Frankly, I will be amazed now if Sam is still here next season.

Relationships are complicated animals. Just when you think you've got it all figured don't
Filed: Friday, 28th March 2014
By: David Hautzig

Sam Allardyce loves to talk about all of the cutting edge tools he embraces as a manager. Statistics, video technology, and psychologists to name a few.

Not so long ago he gave an interview in which he recounted the first time he experienced sports psychology here in North America, and how he was among the first managers in the UK to embrace it. Two of my oldest friends are psychologists in Manhattan.

One of them introduced me to my wife. I've even donated money to an institute that provides counseling to people on a sliding scale based on what they can afford. So I understand the value as well. At least I think I do.

That's why what happened after the Hull game surprised me so much. Not from the supporters point of view. I understood that completely. It may not have been the best use of vocal energy, but I can see where it came from.

The booing was NOT simply a case of the supporters being angry that we didn't score loads of goals against a ten man team. We are clever enough and have watched enough football to know that ten men can sometimes be more difficult to break down then a full eleven.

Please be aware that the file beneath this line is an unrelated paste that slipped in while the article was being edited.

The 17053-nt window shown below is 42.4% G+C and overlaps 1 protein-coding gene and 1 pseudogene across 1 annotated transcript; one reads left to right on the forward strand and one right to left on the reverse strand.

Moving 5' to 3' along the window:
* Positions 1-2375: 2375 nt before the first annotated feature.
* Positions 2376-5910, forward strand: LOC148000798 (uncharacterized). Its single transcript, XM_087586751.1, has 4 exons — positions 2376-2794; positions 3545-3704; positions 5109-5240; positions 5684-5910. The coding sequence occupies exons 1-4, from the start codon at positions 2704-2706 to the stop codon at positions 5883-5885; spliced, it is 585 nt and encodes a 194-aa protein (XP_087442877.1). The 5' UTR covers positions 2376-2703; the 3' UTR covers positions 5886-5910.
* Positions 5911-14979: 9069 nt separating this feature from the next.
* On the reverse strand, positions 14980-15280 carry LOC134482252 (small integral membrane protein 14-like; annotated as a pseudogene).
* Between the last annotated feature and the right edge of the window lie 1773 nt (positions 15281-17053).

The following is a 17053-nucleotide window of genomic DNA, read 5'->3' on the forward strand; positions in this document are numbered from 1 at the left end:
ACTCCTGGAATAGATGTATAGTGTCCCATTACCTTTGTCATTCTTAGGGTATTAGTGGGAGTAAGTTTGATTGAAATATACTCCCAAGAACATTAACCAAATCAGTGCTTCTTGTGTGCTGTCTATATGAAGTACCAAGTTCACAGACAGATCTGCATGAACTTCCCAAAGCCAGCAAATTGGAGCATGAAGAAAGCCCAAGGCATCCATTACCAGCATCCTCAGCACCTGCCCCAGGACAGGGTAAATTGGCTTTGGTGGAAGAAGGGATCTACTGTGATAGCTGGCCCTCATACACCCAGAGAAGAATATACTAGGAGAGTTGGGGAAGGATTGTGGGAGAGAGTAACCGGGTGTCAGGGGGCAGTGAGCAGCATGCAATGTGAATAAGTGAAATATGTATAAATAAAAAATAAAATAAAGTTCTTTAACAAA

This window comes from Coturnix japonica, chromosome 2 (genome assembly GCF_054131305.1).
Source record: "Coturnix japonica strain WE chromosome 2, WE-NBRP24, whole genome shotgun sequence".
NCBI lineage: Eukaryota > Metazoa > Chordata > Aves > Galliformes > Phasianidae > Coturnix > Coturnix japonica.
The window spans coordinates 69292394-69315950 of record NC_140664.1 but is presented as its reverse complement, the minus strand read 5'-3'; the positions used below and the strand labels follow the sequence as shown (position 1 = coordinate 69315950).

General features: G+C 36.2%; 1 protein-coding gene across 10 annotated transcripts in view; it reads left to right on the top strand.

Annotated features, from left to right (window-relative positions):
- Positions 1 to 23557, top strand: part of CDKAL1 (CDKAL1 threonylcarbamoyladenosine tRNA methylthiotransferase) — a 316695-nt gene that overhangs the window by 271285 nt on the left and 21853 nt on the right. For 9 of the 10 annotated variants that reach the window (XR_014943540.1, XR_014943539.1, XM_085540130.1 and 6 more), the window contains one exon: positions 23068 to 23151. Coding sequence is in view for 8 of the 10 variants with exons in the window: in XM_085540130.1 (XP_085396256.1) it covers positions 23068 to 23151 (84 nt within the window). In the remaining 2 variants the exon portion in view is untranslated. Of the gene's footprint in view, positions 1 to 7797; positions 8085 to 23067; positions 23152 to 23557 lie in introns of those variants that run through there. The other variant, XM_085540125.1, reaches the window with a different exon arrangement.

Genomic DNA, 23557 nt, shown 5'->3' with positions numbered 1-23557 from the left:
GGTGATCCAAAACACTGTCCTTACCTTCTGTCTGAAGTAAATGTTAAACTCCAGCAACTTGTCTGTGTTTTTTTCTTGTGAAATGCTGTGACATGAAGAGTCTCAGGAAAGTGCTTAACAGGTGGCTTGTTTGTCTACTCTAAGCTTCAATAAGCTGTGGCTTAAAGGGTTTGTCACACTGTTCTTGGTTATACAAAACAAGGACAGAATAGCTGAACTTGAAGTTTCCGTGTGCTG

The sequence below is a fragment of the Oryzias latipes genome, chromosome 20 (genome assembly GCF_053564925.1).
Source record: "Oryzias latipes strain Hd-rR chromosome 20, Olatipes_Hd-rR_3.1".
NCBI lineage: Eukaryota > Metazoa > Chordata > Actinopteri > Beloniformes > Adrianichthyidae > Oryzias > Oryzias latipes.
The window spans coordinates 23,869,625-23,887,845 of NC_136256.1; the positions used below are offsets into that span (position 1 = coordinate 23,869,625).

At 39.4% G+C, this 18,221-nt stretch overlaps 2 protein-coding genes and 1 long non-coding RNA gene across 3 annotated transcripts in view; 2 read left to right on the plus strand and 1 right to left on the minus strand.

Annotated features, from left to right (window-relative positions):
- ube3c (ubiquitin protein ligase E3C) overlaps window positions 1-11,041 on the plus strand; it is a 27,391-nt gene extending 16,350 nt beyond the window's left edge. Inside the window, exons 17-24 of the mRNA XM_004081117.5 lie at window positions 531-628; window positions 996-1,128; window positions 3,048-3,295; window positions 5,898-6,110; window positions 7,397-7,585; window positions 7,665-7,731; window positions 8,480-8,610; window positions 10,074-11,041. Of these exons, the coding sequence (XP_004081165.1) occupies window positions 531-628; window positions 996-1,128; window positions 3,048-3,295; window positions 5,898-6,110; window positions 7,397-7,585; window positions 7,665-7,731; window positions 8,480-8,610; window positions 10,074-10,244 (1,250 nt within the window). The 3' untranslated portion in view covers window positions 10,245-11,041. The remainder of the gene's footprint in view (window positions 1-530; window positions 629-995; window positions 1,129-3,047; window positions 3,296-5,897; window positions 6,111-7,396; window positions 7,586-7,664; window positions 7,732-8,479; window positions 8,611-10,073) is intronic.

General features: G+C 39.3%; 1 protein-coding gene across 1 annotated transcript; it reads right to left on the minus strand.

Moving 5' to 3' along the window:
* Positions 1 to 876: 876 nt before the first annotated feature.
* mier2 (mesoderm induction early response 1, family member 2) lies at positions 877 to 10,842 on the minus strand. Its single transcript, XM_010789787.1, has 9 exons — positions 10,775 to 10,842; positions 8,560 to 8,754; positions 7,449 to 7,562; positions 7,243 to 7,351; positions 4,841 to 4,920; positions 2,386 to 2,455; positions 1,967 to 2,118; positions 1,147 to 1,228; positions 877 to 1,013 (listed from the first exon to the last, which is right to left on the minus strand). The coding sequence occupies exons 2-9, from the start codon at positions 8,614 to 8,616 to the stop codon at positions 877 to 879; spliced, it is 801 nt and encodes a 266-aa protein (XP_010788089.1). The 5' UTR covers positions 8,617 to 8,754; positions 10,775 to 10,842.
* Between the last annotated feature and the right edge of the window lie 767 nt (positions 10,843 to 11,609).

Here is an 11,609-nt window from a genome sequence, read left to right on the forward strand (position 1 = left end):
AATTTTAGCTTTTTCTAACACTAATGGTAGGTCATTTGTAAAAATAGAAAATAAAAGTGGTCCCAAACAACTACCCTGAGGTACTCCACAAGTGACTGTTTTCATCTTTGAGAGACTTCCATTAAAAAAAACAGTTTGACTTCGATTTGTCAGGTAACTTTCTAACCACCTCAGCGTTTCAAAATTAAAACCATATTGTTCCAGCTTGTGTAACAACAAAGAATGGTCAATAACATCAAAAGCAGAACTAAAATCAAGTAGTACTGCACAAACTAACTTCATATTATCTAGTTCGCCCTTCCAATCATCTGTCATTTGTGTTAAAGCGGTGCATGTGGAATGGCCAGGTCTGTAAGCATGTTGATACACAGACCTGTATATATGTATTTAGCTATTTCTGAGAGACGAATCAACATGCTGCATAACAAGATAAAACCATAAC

The booing was the first real fight in a relationship that is probably heading for a break-up somewhere in the not too distant future. And I am not taking a side here.

To be fair, I'd rather stay up and play ugly than go down and be more free flowing. As frustrating as it can be at times, I would do anything it takes to retain our Premier League status until we occupy the Olympic Stadium.

It's like what Tony Cottee said to journalist Hugh Southon in a phone call a few weeks ago which he talked about on the KUMB podcast. TC basically told Hugh to stop moaning about the style of play because the EPL is all about survival outside of the mega rich clubs.

I've also read Cottee beg for a second striker to play with Andy Carroll, so it's not like he doesn't scratch his head at times either. But the pragmatic view he laid out in front of Hugh was noteworthy to me while listening.